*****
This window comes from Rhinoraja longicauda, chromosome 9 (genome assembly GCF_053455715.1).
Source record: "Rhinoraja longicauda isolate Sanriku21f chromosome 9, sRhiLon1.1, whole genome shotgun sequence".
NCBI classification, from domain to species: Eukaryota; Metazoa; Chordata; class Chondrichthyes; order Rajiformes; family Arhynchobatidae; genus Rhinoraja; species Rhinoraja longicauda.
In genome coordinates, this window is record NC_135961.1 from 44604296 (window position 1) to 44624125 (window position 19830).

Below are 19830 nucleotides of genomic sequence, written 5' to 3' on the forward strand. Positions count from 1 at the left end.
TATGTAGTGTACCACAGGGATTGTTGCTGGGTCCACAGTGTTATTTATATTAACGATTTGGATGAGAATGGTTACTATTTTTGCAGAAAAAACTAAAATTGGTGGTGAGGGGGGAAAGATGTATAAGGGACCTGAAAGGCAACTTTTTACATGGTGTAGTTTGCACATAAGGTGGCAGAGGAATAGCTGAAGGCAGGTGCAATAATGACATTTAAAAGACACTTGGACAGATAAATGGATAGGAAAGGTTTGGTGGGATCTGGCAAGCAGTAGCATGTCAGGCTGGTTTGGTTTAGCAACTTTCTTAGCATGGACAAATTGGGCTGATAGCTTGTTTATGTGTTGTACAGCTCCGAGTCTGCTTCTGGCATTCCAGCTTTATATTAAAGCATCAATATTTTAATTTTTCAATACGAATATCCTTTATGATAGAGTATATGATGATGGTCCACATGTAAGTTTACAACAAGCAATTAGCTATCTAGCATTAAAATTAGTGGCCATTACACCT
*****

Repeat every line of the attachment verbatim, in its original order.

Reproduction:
This window comes from Rhinoraja longicauda, chromosome 9 (genome assembly GCF_053455715.1).
Source record: "Rhinoraja longicauda isolate Sanriku21f chromosome 9, sRhiLon1.1, whole genome shotgun sequence".
NCBI classification, from domain to species: Eukaryota; Metazoa; Chordata; class Chondrichthyes; order Rajiformes; family Arhynchobatidae; genus Rhinoraja; species Rhinoraja longicauda.
In genome coordinates, this window is record NC_135961.1 from 44604296 (window position 1) to 44624125 (window position 19830).

Below are 19830 nucleotides of genomic sequence, written 5' to 3' on the forward strand. Positions count from 1 at the left end.
TATGTAGTGTACCACAGGGATTGTTGCTGGGTCCACAGTGTTATTTATATTAACGATTTGGATGAGAATGGTTACTATTTTTGCAGAAAAAACTAAAATTGGTGGTGAGGGGGGAAAGATGTATAAGGGACCTGAAAGGCAACTTTTTACATGGTGTAGTTTGCACATAAGGTGGCAGAGGAATAGCTGAAGGCAGGTGCAATAATGACATTTAAAAGACACTTGGACAGATAAATGGATAGGAAAGGTTTGGTGGGATCTGGCAAGCAGTAGCATGTCAGGCTGGTTTGGTTTAGCAACTTTCTTAGCATGGACAAATTGGGCTGATAGCTTGTTTATGTGTTGTACAGCTCCGAGTCTGCTTCTGGCATTCCAGCTTTATATTAAAGCATCAATATTTTAATTTTTCAATACGAATATCCTTTATGATAGAGTATATGATGATGGTCCACATGTAAGTTTACAACAAGCAATTAGCTATCTAGCATTAAAATTAGTGGCCATTACACCT